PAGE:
Keeping the Connections
Move Forward through Life Together
Our relationships are precious, valuable treasures from heaven, and we should handle them carefully, always looking for ways to build bridges to each other’s hearts. I know that all of us desire to come up higher and one way we can take a step towards the next level is in our love for one another.
Novelist Katherine Anne Porter once wrote, “Love must be learned, and learned again; there is no end to it.” Love should not remain the same year after year; love is supposed to grow. Relationships evolve over time, people change over time, and our love should strengthen and grow over time too. The apostle Paul prayed that our love would abound and grow in knowledge and depth of insight. That tells me that I cannot put my love on autopilot. If we put our love on autopilot and think that the people in our lives will simply “know” that we love them, our relationships will not grow or be as fruitful as they were intended to be. That’s why it’s so important to make every effort to keep strong connections in our relationships.
Several years ago when Joel and I assumed leadership at the ministry, our lives became fuller and more complicated. Oftentimes, we found ourselves moving in different directions, so we had to make an extra effort to connect with each other throughout the day. We recognized that if we didn’t make the effort, we’d find ourselves breezing right by each other, with our minds preoccupied with the tasks at hand. So, to help keep the connection, we decided to acknowledge each other every time we pass. Sometimes we high five, sometimes it’s a quick “I love you,” or a kiss on the lips. It’s not important how we connect, but it is important that we do connect. We are both busy people during the day but whenever we see each other, everything else is placed on hold for a moment while we connect. Keep our connections strong, helps keep our hearts moving in the same direction.
Leaving notes is a wonderful and easy way to keep connections. When Joel travels without me, I put little notes in his socks just to say “I love you.” (I have also been known to put photos of us in his suitcase.) You may want to leave sweet notes around the house, in a drawer, under a pillow, or on the TV remote as little reminders to the people you love that they are valuable to you. It takes time and effort to maintain the connections in our relationships. Sometimes when someone hurts or offends us, we can be tempted to disconnect. But one of the most common mistakes people make in relationships is to give the other person the silent treatment in an effort to pull back.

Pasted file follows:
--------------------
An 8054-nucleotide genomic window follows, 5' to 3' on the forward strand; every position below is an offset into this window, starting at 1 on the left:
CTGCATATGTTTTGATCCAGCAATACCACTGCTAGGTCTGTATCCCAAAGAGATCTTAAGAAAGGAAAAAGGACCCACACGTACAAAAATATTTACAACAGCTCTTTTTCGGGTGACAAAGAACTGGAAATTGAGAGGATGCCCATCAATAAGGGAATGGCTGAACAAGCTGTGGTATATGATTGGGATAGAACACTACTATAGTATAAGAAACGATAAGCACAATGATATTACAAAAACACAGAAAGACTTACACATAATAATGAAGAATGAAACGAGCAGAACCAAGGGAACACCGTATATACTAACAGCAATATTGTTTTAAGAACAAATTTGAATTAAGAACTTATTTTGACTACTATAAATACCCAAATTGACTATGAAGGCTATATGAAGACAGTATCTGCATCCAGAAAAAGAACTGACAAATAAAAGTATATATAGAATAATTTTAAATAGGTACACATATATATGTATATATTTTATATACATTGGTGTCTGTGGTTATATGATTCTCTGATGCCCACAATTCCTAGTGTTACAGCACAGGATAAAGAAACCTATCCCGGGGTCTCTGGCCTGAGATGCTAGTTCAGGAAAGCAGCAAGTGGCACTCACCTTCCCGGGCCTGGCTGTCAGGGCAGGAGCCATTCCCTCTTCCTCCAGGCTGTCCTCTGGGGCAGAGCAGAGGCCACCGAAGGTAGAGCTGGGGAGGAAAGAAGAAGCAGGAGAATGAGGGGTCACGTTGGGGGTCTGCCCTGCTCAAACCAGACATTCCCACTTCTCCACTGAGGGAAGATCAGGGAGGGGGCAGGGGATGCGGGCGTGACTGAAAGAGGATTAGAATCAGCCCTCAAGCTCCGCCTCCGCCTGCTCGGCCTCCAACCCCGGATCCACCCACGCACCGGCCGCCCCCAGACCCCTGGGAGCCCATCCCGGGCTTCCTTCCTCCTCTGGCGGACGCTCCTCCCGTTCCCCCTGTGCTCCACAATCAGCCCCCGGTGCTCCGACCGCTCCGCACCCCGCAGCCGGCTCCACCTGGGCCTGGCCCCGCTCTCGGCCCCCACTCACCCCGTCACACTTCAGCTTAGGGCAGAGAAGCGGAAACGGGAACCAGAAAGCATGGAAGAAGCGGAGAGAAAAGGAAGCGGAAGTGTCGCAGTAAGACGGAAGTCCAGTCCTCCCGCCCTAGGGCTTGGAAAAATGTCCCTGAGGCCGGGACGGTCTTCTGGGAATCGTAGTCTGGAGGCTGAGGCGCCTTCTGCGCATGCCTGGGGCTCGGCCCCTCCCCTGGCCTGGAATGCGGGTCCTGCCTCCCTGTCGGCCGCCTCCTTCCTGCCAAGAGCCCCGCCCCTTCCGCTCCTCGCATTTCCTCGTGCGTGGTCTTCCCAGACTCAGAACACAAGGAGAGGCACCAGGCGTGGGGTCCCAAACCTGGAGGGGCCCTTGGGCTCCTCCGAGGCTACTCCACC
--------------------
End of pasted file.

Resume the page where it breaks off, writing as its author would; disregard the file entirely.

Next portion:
I heard a story about a couple who had a big fight. That night, the man and wife were still not talking to each other, and since the man didn’t want to give in first, he left her a note saying, “Wake me up at six o’clock in the morning.” The next morning, the man woke up at eight o’clock and was furious. He was about to go find his wife to give her a piece of his mind, when he noticed a note on his side of the bed that read, “It’s six o’clock; wake up!”
At one time or another, we have all faced the temptation to disconnect by giving someone the silent treatment. After being married to Joel for more than twenty-one years, I have learned that is not the best way to handle a disagreement. Scripture encourages, “Don’t let the sun go down on your anger.” It’s not good to go to sleep mad and frustrated, because you’ll wake up with that same anger and frustration you went to bed with — and you probably won’t sleep very well anyway. You may not have the resolution to the disagreement by the time the evening comes, but if you will learn that you can disagree and still be friends, you will enjoy your relationships a whole lot more. I have a friend who tells me that sometimes when she and her husband are still mad at each other at bedtime, right before she goes to sleep, she will simply say to him, “I am right, you are wrong, and I love you. Good night.”
Joel and I have decided that sometimes you have just to agree to disagree. One of the most freeing experiences is to recognize that you are two different people who see things differently, and you can still love each other and stay connected. Just because you have a disagreement with your friends or family members does not mean there are not plenty of other areas on which you see eye to eye. It just means you have a difference of opinion. Having the same heart and the same goal is what maintains a good connection. There will be times when we do not agree on every decision or subject, but we should always believe in one another, support one another, and move forward through life together — connected.